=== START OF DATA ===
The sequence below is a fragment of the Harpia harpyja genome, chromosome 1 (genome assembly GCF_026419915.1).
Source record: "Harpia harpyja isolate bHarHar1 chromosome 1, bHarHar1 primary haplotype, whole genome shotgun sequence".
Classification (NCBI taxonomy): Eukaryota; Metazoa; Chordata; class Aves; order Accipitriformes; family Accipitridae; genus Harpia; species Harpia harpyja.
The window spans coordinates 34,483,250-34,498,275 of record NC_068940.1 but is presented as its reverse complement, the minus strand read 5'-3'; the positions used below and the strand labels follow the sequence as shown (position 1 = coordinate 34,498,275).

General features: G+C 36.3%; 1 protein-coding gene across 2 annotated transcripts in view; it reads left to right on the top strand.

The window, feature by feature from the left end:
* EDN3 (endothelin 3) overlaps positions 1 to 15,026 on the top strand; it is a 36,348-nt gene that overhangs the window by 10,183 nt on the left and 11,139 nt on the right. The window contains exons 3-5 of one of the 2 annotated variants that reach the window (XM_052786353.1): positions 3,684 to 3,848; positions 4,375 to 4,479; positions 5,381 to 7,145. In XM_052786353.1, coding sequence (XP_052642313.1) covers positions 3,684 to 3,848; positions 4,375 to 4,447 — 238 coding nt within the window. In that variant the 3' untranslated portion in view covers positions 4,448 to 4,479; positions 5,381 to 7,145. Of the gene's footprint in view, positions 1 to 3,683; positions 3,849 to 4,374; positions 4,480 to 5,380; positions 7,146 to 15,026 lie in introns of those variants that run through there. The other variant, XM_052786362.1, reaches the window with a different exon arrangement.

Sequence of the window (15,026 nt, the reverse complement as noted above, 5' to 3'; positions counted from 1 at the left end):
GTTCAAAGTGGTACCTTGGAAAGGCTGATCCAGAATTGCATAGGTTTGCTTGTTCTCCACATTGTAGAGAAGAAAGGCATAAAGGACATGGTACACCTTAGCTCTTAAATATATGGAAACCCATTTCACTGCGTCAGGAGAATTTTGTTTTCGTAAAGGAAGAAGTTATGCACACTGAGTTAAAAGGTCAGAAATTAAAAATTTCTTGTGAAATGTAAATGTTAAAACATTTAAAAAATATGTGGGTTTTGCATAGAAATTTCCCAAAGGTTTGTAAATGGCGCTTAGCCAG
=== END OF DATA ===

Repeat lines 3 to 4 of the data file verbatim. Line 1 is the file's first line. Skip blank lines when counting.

Classification (NCBI taxonomy): Eukaryota; Metazoa; Chordata; class Aves; order Accipitriformes; family Accipitridae; genus Harpia; species Harpia harpyja.
The window spans coordinates 34,483,250-34,498,275 of record NC_068940.1 but is presented as its reverse complement, the minus strand read 5'-3'; the positions used below and the strand labels follow the sequence as shown (position 1 = coordinate 34,498,275).